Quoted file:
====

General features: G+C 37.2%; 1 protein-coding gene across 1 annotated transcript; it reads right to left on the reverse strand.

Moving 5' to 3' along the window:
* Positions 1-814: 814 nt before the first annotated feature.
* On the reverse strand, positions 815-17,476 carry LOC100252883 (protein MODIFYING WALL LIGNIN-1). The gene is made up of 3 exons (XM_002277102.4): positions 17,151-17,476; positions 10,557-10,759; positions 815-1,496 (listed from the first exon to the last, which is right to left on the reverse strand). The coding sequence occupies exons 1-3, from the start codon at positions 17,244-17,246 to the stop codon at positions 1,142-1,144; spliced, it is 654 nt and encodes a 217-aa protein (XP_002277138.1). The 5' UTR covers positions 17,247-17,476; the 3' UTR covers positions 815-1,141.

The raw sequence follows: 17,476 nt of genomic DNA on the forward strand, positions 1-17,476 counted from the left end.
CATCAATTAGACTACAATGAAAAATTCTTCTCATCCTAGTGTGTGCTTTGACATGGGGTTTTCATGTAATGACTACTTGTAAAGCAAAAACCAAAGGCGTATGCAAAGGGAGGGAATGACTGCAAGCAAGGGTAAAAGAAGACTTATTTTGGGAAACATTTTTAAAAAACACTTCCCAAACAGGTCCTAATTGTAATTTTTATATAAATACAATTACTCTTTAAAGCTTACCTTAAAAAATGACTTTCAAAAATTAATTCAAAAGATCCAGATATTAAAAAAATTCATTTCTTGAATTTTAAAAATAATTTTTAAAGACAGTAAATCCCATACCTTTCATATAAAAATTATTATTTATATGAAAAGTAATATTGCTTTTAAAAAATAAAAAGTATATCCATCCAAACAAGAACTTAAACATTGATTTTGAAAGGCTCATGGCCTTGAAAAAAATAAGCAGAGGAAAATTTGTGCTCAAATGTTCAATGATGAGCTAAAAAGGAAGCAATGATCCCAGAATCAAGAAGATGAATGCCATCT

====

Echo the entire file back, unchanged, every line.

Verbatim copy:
General features: G+C 37.2%; 1 protein-coding gene across 1 annotated transcript; it reads right to left on the reverse strand.

Moving 5' to 3' along the window:
* Positions 1-814: 814 nt before the first annotated feature.
* On the reverse strand, positions 815-17,476 carry LOC100252883 (protein MODIFYING WALL LIGNIN-1). The gene is made up of 3 exons (XM_002277102.4): positions 17,151-17,476; positions 10,557-10,759; positions 815-1,496 (listed from the first exon to the last, which is right to left on the reverse strand). The coding sequence occupies exons 1-3, from the start codon at positions 17,244-17,246 to the stop codon at positions 1,142-1,144; spliced, it is 654 nt and encodes a 217-aa protein (XP_002277138.1). The 5' UTR covers positions 17,247-17,476; the 3' UTR covers positions 815-1,141.

The raw sequence follows: 17,476 nt of genomic DNA on the forward strand, positions 1-17,476 counted from the left end.
CATCAATTAGACTACAATGAAAAATTCTTCTCATCCTAGTGTGTGCTTTGACATGGGGTTTTCATGTAATGACTACTTGTAAAGCAAAAACCAAAGGCGTATGCAAAGGGAGGGAATGACTGCAAGCAAGGGTAAAAGAAGACTTATTTTGGGAAACATTTTTAAAAAACACTTCCCAAACAGGTCCTAATTGTAATTTTTATATAAATACAATTACTCTTTAAAGCTTACCTTAAAAAATGACTTTCAAAAATTAATTCAAAAGATCCAGATATTAAAAAAATTCATTTCTTGAATTTTAAAAATAATTTTTAAAGACAGTAAATCCCATACCTTTCATATAAAAATTATTATTTATATGAAAAGTAATATTGCTTTTAAAAAATAAAAAGTATATCCATCCAAACAAGAACTTAAACATTGATTTTGAAAGGCTCATGGCCTTGAAAAAAATAAGCAGAGGAAAATTTGTGCTCAAATGTTCAATGATGAGCTAAAAAGGAAGCAATGATCCCAGAATCAAGAAGATGAATGCCATCT